|Everything you need to know + a safe level to practice in|
Sometimes it's quite easy - all you have to do is tell the players what each control does and the rest of the game is entirely about them working out the correct control or combination thereof to use at the correct time to progress.
Other times... not so much. The difference between, say Super Meat Boy (one button jumps, another one makes you run, don't touch spiky things) and Game Of War (even now I can't tell you how to play it) is staggering.
In all of this, the most important thing is to actually try it out. That is, try it out on some fresh meat - people who have never played before. In the days before analytics were a thing, we used to refer to this as Focus Testing.
Running a Focus Test is a skill in itself. Imagine you're watching someone playing your game and they can't even clear the first hurdle. They're stuck. They keep playing it 'wrong'. If you're a developer, watch the Cuphead footage that's doing the rounds and tell me what it does to your stomach. It takes a very strong will not to intervene. To explain what it is they have to do and where they're going wrong. To not just snatch the controller from their incompetent hands and do it yourself.
But that's the thing. You can't ship you with the game. You're not going to be there to show or tell everyone how it's supposed to be played. That's what your tutorial is for. So you test it. You Focus Test it.
That means you sit there, quietly, and observe everything the player does. Take notes. Lots of notes. But, and this is important - say nothing. Bite your tongue. Afterwards you can ask the player what they were thinking***. This is something that analytics won't show you. They'll show you how many people got passed a particular point and even what they did but they won't tell you why.
Looking at the Cuphead example there are several mechanical things all working against each other. It starts out okay - the controls are pretty simply laid out and hard to miss. "Press A to jump", right at the point where you're going to need to jump.
Then the wheels fall off. "Press Y to dash" is all well and good but the obstacle requires more than that. Not only do you have to dash at the apex of the jump, but you have to backtrack, jump on the previous obstacle that you thought you were done with and then do a jump / dash combo with a very small window for success. Your analytics will show you that the player was pressing dash and pressing dash and jump. It might even tell you how long it took them to go from behind the first obstacle to behind the second. But unless you can actually observe them playing it or, better yet, find out what they were thinking whilst doing so, it's going to be hard to fix from just raw data.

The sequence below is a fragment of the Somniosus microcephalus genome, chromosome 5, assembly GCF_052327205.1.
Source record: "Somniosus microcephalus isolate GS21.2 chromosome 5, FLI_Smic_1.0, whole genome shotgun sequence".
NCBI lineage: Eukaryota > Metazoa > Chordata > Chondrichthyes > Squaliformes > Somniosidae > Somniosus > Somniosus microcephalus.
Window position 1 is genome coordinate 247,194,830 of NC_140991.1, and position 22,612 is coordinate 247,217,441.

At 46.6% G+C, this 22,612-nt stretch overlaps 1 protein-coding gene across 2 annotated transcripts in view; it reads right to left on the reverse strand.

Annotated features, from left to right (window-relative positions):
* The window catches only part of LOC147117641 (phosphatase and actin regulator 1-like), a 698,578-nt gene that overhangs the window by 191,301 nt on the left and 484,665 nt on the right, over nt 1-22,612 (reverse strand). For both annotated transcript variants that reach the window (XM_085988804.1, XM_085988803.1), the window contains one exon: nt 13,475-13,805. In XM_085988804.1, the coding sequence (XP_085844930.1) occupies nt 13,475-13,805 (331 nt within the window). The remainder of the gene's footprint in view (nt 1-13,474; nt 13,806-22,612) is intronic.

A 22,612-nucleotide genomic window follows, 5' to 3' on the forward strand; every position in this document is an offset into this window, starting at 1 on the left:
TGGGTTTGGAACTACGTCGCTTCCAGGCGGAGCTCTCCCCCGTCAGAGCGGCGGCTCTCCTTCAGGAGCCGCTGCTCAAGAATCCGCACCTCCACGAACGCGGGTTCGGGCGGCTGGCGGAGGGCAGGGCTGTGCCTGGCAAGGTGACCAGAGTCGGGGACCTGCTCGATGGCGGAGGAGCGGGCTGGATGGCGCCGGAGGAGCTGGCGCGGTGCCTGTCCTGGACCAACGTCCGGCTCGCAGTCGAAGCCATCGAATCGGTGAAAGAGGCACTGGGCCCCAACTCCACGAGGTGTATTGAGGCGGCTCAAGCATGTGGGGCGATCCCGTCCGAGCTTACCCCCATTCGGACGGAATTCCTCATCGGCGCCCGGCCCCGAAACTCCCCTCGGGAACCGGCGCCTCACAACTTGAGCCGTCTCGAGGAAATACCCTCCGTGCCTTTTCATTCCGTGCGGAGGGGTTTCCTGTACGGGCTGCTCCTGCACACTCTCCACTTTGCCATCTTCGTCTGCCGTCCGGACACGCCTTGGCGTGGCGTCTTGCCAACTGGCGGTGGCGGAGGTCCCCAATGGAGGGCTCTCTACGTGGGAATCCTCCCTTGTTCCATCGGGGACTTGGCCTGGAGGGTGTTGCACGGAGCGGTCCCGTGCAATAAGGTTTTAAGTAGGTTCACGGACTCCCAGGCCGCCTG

|The graphical style is simply stunning|
There are probably 2 or 3 missing tutorial steps between "Press A to jump" and the tall pillar puzzle: Dashing on the ground (possibly over a small, non-fatal hole), Dashing in the air (over a thing that pushes you back if you touch it) then, finally, Dashing in the air after jumping up on something (although that something should be in front of you and not associated with a previous stage in the tutorial).
Maybe you don't even include that final step in the tutorial, but introduce it as a puzzle element in one of the levels once the player has gotten the hang of the basic controls? Reinforce the mid-air dash early on with the use of collectibles placed along the desired flight path even though there is no obstacle. Then one with the obstacle but the collectibles still in place. Then you can rock the finished puzzle with no guides.
All of this sounds like I'm against analytics. That's not the case - far from it. Focus Testing is incredibly resource intensive and it doesn't scale very well. That is to say that it works best 1 on 1 which, assuming you want more than just a handful of people playing your game, isn't going to work later on.
As with so many things, it's about balance.
* Spoiler alert: it's the purple one.
** Assuming they haven't died of boredom before then.
*** A well run Focus Test will try to get the testers to vocalise their thoughts as they play, but you can't always rely on that.